JIS News

For almost four decades, Jamaica’s bauxite companies -Windalco, Alpart, Jamalco and St. Ann Jamaica Bauxite Partners have made significant investments in the education of students residing in communities where mining operations are being conducted.
The companies not only contribute to the building of school plants, but also offer mentorship and fund scholarship programmes.
“We see the youth in the communities in which we live and work as a crucial investment in the development of Jamaica,” says Communications Officer at Windalco, Kayon Headley.
She tells JIS News that the investment in the education of the nation’s children is aimed at empowering people to pursue their own development, and remedy many of the ills that affect the nation. “There is no financial bottom line that we look to build when we help these youngsters,” she says. “The bottom line is about people development, empowering people to, on their own, successfully support themselves,” she adds.
According to Mrs. Headley, Windalco has always been a strong advocate of education and estimates that over the years, some $27 million has been spent on upgrading facilities and conducting educational competitions at several institutions including Heartease, Belleretiro and Content basic schools and Richmond Primary School.
The company has instituted a scholarship programme for tertiary level students, with more than one million dollars committed to the scholarship fund each year. Grants are offered to students attending the University of the West Indies, University of Technology, Northern Caribbean University, College of Agriculture, Science and Education and the Edna Manley College of the Visual and Performing Arts. The programme will be extended this year with eight additional awards to candidates in the Grade Six Achievement Tests. Windalco’s assistance also extends to students at the secondary level, where 2,500 students have received book grants under the Secondary Book Rental Assistance Programme, while some 560 students have been assisted with their Caribbean Examination Council (CXC) and Cape Examination fees.
There is also a Second Chance Education Programme for youngsters in the Schwallenburgh/ Moneague area, who left secondary school without the necessary academic qualifications. A total of 364 students have so far benefited under the initiative, which was instituted in 2002. The company sources and pays teachers from the nearby Moneague College to conduct the classes.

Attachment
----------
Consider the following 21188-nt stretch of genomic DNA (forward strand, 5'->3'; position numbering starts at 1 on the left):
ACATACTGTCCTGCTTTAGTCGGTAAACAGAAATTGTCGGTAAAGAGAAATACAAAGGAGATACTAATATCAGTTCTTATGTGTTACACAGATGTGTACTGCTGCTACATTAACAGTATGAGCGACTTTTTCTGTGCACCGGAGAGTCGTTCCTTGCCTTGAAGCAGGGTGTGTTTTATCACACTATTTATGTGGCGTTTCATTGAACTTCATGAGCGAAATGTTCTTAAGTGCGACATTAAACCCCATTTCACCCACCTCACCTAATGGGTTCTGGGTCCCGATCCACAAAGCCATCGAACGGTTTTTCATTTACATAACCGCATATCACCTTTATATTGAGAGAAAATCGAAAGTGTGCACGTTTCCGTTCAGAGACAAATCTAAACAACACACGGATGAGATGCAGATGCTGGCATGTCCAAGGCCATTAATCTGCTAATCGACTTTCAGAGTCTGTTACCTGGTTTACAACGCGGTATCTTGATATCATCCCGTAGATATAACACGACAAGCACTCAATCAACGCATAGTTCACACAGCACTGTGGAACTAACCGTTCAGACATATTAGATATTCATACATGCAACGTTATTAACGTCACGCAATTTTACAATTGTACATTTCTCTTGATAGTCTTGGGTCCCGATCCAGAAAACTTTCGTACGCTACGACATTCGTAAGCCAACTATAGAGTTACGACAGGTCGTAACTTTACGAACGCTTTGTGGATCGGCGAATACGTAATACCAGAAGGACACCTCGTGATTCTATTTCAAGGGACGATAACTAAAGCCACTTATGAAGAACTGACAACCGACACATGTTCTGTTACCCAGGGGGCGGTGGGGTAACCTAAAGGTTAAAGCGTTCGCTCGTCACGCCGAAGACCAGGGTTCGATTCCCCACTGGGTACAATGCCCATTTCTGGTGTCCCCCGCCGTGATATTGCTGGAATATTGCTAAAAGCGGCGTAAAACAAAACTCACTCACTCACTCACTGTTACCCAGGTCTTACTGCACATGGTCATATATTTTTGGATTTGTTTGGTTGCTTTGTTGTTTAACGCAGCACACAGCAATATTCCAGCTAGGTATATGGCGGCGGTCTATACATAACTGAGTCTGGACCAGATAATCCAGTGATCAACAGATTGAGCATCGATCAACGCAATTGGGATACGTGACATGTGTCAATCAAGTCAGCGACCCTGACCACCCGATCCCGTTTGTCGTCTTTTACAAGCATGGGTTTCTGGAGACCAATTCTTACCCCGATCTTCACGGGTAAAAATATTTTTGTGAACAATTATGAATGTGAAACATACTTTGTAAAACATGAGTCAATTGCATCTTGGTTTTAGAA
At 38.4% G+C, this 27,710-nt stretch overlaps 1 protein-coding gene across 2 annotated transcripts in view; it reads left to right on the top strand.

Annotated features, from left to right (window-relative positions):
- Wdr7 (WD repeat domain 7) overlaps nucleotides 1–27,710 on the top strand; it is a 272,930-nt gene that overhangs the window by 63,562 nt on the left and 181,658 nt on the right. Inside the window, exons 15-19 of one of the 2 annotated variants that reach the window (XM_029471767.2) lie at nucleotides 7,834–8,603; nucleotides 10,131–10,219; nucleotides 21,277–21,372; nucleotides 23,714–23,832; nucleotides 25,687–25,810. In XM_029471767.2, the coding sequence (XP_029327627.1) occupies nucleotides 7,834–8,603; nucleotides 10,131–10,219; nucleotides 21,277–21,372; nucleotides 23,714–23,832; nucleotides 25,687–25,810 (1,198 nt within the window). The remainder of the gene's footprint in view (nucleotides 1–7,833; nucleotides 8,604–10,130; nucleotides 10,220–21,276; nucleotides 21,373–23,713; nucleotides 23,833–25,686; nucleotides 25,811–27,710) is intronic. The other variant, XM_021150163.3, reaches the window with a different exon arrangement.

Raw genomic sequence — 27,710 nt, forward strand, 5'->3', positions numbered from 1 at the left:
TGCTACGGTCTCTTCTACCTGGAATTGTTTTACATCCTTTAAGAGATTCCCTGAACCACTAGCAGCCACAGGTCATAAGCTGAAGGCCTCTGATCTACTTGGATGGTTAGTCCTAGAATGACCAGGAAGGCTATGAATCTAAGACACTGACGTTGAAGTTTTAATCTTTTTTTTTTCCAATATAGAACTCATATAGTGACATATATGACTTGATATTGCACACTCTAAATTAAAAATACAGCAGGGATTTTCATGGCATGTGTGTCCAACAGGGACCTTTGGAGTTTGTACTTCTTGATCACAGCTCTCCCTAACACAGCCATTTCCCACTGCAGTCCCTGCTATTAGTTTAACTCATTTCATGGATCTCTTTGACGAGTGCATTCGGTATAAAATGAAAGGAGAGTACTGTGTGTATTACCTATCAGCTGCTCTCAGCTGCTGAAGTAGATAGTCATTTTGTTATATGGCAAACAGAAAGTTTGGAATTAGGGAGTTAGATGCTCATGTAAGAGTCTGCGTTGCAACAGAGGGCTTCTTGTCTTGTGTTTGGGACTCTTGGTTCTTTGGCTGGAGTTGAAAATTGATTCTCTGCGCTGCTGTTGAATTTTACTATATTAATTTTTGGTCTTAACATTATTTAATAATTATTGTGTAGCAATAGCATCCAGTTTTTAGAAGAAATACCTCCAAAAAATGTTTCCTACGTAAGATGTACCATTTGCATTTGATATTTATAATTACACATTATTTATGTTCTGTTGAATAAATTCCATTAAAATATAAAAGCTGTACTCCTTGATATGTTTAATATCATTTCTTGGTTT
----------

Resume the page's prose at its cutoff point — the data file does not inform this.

Meanwhile, Public Relations Manager at Alpart, Lance Neita, tells JIS News that his company’s contribution to education is based on the principle that education is the cornerstone of development. “We believe that it is the key to development and that is why we have directed our investments in this direction. Our employees are also involved in our efforts,” he states.
He informs that in 1968, nearly one year before Alpart commenced operations at the Nain plant in St. Elizabeth, the company donated some $300,000 toward the development of a basic schools’ teacher-training programme.
According to Mr. Neita, it was envisaged that eventually, the training would benefit students attending institutions in the Essex Valley region of the parish.
The company continued its support to education in central Jamaica over the next 38 years by building and renovating a number of early childhood institutions, constructing computer laboratories and libraries, providing scholarships for high school and tertiary level students, bursaries for teachers, school-feeding grants, and in August 2005, gave $2.5 million to assist 244 students with back-to-school expenses.
Among the institutions to benefit from Alpart’s philanthropy over the years is the Nain Primary and Junior High School. Principal of the institution, Basil Bennett, tells JIS News that, “Alpart has done a lot for this institution. We get water from the company two times per week when there is no water in the main. We have received some computers and we also have a special breakfast programme that is sponsored by the company.”
Mr. Bennett, who has been principal since 1980, further informs that the company provides funding to assist needy students, assisted in the construction of the school’s computer laboratory and has promised to provide additional equipment. “We are very grateful to the management and workers for the contribution that they have been making and we look forward to further contributions,” Mr. Bennett says.
A few kilometres from Nain Primary is the Prospect Primary School, an institution, which in 2001, benefited from a new computer laboratory and library through a joint initiative involving Alpart, United Way of Jamaica (UWJ) and the Jamaica Bauxite Institute (JBI).